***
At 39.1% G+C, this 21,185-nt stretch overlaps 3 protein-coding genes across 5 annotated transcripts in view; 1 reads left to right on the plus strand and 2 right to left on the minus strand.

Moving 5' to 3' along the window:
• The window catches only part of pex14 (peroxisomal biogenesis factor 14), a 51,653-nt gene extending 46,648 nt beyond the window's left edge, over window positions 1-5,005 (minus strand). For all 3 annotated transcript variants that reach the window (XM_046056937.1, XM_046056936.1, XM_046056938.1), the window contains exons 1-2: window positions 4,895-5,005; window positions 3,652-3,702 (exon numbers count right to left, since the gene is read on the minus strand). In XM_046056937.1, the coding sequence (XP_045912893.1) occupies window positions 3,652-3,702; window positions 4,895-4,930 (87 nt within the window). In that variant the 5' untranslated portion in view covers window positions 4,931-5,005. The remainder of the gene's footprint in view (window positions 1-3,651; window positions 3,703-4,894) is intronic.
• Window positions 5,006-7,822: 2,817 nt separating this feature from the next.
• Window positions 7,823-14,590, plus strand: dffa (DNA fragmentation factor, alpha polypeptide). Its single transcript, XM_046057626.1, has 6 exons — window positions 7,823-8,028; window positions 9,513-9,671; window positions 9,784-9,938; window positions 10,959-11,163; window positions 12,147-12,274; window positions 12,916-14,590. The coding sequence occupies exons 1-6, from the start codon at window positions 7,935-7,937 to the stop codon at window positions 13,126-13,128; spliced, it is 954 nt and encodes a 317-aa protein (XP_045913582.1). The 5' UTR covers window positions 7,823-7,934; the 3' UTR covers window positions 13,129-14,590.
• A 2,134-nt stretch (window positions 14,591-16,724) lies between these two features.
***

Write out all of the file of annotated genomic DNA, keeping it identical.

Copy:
At 39.1% G+C, this 21,185-nt stretch overlaps 3 protein-coding genes across 5 annotated transcripts in view; 1 reads left to right on the plus strand and 2 right to left on the minus strand.

Moving 5' to 3' along the window:
• The window catches only part of pex14 (peroxisomal biogenesis factor 14), a 51,653-nt gene extending 46,648 nt beyond the window's left edge, over window positions 1-5,005 (minus strand). For all 3 annotated transcript variants that reach the window (XM_046056937.1, XM_046056936.1, XM_046056938.1), the window contains exons 1-2: window positions 4,895-5,005; window positions 3,652-3,702 (exon numbers count right to left, since the gene is read on the minus strand). In XM_046056937.1, the coding sequence (XP_045912893.1) occupies window positions 3,652-3,702; window positions 4,895-4,930 (87 nt within the window). In that variant the 5' untranslated portion in view covers window positions 4,931-5,005. The remainder of the gene's footprint in view (window positions 1-3,651; window positions 3,703-4,894) is intronic.
• Window positions 5,006-7,822: 2,817 nt separating this feature from the next.
• Window positions 7,823-14,590, plus strand: dffa (DNA fragmentation factor, alpha polypeptide). Its single transcript, XM_046057626.1, has 6 exons — window positions 7,823-8,028; window positions 9,513-9,671; window positions 9,784-9,938; window positions 10,959-11,163; window positions 12,147-12,274; window positions 12,916-14,590. The coding sequence occupies exons 1-6, from the start codon at window positions 7,935-7,937 to the stop codon at window positions 13,126-13,128; spliced, it is 954 nt and encodes a 317-aa protein (XP_045913582.1). The 5' UTR covers window positions 7,823-7,934; the 3' UTR covers window positions 13,129-14,590.
• A 2,134-nt stretch (window positions 14,591-16,724) lies between these two features.